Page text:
Barthle Tax and, Here Are Your Articles for Wednesday, April 25, 2018
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Yes, Home Equity Loans May Still Be Deductible

 

Contrary to early reports, the Tax Cuts and Jobs Act of 2017 allows taxpayers who buy, build or substantially improve their homes using either a home equity loan, home equity lines of credit (HELOC) or second mortgages to deduct interest on the loans. That's the good news. But if you take out the loan to pay for personal living expenses—credit card debt, for instance—you can't deduct the interest from your taxes.

The IRS gave this guidance in response to many questions from taxpayers like you, as well as tax professionals. The agency explained that, just as older rules had specified, the loan must be secured by your main home or second home—known in IRS parlance as qualified residences—and must not exceed the cost of the home.

There is, though, a lower dollar limit on mortgages qualifying for the home mortgage deduction: You may deduct interest on only $750,000 of qualified residence loans. The maximum is $375,000 if you're married and filing a separate return, which is also down from prior limits. These limits apply to the combined amount of loans used to buy, build or substantially improve your main or second home.

The IRS gave three examples to help clarify its thinking:

  1. If you buy a home with a fair market value of $800,000 with a $500,000 mortgage in January and then, the very next month, you decide to take out a $250,000 home equity loan to put an addition onto that home, all the interest on the loans are deductible. Why? The loans are secured by the main home and don't exceed the cost of the home. At the same time, the amount of both loans doesn't exceed $750,000.
  2. You buy a main home with a $500,000 mortgage and then, the next month, you take out a $250,000 loan for a vacation home. The amount of both mortgages doesn't exceed $750,000, so all the interest is deductible. However, if you take the $250,000 home equity loan on the main home to buy a vacation home, you are out of luck. No deducting the interest.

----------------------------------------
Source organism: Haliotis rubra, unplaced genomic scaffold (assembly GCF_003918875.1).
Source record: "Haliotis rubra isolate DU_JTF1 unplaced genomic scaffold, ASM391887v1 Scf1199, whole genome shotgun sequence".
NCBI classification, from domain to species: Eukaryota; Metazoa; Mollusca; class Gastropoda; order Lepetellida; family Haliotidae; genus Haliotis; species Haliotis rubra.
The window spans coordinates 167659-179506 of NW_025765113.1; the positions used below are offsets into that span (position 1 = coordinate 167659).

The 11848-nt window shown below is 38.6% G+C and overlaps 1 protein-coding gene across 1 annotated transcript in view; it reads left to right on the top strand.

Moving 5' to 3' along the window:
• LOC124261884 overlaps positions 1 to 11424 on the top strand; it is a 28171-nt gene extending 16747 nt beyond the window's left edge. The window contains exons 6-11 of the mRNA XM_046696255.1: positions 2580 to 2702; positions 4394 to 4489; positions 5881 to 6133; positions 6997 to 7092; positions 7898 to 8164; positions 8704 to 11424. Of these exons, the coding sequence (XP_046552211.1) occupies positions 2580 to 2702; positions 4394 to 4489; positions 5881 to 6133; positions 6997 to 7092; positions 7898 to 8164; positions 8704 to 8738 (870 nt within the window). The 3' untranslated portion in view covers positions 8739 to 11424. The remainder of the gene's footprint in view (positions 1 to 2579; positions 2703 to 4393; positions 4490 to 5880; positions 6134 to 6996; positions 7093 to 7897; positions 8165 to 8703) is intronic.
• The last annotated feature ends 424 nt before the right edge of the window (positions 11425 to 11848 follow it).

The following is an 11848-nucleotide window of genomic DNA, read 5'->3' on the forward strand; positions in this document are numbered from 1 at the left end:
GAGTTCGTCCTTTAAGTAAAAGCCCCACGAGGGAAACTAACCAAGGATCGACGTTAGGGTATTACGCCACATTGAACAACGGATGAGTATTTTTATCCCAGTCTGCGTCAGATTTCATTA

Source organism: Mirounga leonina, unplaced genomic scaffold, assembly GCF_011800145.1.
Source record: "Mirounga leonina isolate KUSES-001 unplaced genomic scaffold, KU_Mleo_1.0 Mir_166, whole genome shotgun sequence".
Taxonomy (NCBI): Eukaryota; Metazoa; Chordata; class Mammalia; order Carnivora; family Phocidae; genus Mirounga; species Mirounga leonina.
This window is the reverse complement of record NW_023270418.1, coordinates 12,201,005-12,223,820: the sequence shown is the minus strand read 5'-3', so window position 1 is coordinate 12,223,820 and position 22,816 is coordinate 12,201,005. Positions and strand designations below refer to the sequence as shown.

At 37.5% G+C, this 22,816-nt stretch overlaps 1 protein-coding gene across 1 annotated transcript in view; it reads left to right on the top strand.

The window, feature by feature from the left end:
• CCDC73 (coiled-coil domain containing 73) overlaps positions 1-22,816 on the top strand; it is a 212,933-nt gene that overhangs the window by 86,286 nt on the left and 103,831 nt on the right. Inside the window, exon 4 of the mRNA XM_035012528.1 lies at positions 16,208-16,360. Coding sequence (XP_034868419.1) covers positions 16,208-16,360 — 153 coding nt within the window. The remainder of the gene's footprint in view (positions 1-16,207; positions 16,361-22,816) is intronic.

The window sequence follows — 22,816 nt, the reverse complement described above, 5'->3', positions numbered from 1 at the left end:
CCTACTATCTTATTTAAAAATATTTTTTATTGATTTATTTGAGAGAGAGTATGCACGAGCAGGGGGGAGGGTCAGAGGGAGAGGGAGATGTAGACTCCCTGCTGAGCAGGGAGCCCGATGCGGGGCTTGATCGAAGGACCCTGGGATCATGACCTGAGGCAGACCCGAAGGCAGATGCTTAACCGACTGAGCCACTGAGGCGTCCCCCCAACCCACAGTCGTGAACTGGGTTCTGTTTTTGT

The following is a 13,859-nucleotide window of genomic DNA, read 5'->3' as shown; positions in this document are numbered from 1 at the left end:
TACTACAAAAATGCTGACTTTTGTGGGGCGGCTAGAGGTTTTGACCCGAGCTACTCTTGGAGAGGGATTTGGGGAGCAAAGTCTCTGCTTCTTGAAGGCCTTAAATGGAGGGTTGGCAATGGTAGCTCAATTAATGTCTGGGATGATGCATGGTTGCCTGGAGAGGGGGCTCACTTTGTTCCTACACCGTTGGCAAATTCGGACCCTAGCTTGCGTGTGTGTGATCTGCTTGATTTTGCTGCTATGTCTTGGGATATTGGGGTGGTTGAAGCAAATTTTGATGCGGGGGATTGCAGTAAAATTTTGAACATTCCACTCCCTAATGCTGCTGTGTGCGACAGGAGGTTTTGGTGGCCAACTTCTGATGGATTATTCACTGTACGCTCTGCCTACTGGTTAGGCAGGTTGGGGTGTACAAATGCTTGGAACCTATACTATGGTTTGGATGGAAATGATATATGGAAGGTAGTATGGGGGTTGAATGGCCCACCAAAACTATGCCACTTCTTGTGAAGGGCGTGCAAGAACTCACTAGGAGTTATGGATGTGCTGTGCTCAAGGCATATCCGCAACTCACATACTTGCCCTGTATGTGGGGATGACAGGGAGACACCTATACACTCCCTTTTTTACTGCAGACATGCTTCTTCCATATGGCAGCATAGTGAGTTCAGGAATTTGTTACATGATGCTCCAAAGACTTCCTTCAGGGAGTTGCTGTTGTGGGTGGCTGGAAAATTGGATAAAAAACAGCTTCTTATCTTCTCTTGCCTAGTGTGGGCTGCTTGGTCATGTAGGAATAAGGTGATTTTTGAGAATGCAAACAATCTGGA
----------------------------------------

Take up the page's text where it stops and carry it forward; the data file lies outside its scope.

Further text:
3. Similar game: You take out a $500,000 mortgage to purchase a main home. Your loan is secured by the main home. The next month, you take out a $500,000 loan to purchase a vacation home. This loan is secured by the vacation home, but, as you have figured out, the mortgages exceed the $750,000 limit, and so not all the interest paid on the mortgages is deductible. You get to deduct just a percentage of the total interest paid.

The key takeaway here is that the rules are subtle but complicated, and an error can cost you thousands of dollars. Before making assumptions about the tax implications of any mortgage product, give us a call and we'll see how the rules apply to your situation.

 

 
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Our firm provides the information in this e-newsletter for general guidance only, and does not constitute the provision of legal advice, tax advice, accounting services, investment advice, or professional consulting of any kind. The information provided herein should not be used as a substitute for consultation with professional tax, accounting, legal, or other competent advisers. Before making any decision or taking any action, you should consult a professional adviser who has been provided with all pertinent facts relevant to your particular situation. Tax articles in this e-newsletter are not intended to be used, and cannot be used by any taxpayer, for the purpose of avoiding accuracy-related penalties that may be imposed on the taxpayer. The information is provided "as is," with no assurance or guarantee of completeness, accuracy, or timeliness of the information, and without warranty of any kind, express or implied, including but not limited to warranties of performance, merchantability, and fitness for a particular purpose.
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